NIA charge sheet may lead to red corner notice against Zakir Naik
Central agencies say they will explore legal options to get him extraditedmumbai Updated: Oct 27, 2017 11:02 IST
The National Investigation Agency’s (NIA) charge sheet submitted before a special court in Mumbai on Thursday is likely to pave way for a red corner notice against controversial televangelist Zakir Naik.
The fugitive preacher is being probed by two central agencies — the Enforcement Directorate (ED) and National Investigation Agency (NIA) that are exploring all legal options to get him extradited. While the ED has booked Naik and his aides in a money laundering case, the NIA has charged him with inciting youth to join terrorism and promoting hatred between communities.
Naik fled the country in July last year after terrorists attacked a cafe in Dhaka. At least two of the terrorists claimed that they were motivated by Naik’s speeches.
“The ED has obtained a non-bailable warrant against Naik who is believed to be last seen in Malaysia,” said an officer privy.
The ED first summoned Naik in January after which several summons were issued at regular intervals. The ED rejected his offer to be questioned via videoconferencing, saying it would “set a wrong precedent”.
Amir Gazdar, a confidante of Naik, is the only person arrested in February in connection with the money-laundering case. He was granted bail in July. The agency has approached the Bombay high court, seeking cancellation of the bail.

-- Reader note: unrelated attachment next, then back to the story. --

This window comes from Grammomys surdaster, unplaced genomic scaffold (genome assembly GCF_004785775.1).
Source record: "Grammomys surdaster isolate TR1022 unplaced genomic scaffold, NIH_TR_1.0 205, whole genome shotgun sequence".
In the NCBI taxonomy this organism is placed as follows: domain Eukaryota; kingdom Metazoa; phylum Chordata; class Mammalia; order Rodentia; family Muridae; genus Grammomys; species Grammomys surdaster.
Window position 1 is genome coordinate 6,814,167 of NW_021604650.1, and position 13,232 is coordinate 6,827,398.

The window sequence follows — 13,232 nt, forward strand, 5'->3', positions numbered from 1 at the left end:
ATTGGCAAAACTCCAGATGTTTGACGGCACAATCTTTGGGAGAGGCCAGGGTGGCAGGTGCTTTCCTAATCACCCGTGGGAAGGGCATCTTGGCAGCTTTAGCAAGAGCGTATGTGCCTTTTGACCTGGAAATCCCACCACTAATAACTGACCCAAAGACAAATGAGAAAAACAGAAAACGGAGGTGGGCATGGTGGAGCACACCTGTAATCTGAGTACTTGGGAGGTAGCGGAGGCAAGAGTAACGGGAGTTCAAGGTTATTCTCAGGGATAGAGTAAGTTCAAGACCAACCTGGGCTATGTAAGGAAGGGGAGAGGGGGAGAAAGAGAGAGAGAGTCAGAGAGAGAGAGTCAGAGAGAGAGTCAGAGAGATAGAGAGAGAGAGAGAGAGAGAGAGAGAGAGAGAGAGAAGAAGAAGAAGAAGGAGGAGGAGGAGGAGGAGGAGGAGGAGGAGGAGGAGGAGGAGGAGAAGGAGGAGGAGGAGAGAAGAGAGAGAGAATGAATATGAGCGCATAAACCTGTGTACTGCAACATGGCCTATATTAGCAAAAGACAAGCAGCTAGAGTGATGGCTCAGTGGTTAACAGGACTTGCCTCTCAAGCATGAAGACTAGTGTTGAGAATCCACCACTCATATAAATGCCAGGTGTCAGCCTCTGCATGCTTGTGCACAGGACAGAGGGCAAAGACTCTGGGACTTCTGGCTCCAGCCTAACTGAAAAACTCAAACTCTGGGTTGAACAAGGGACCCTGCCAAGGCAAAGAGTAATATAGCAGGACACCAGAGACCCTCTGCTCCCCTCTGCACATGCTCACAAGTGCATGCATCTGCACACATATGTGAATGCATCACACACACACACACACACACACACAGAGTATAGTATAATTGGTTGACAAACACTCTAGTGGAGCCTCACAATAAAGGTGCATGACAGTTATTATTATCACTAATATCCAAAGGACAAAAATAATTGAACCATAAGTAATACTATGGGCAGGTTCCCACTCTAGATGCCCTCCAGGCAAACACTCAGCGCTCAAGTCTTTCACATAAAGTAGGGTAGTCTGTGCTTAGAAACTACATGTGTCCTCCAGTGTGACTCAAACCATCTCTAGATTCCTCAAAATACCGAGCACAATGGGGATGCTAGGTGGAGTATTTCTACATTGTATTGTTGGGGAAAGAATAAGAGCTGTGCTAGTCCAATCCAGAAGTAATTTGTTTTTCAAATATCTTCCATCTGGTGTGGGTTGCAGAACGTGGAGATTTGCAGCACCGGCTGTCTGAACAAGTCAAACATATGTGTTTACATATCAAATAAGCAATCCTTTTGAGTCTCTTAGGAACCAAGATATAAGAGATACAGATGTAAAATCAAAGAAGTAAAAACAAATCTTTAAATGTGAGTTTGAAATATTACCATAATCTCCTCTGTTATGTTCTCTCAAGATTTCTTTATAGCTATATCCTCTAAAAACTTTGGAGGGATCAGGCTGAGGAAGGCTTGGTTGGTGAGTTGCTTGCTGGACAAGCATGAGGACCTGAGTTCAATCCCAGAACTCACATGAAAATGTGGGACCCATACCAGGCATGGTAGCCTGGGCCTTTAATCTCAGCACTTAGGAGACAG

The ED has alleged that videos of provocative speeches were produced and exported to Dubai for telecasting. Naik allegedly wired huge amount of cash through Gazdar. The money was used to pay salaries of employees and officials of Naik’s NGO Islamic Research Foundation (IRF) he founded.
Naik has not appeared before the special court, despite being summoned many times. The agency has recorded the statements of Naik’s siblings. They said they were unaware of Naik’s financial dealings.
The ED has alleged that Naik established dummy companies in India and abroad to divert funds he earned by delivering provocative speeches.
The ED, in its charge sheet against Gazdar in April, lists Naik as an accused in the money laundering case. It has included the statements of witnesses and several documents, which establish the trail of laundered money.
Naik’s lawyers have been maintaining that he has always been a law-abiding person and never been accused of any offence, leave alone the charge of this magnitude. “Owing to these prejudicial proceedings, he faces an extremely hostile environment, making a fair probe impossible,” alleged his counsels.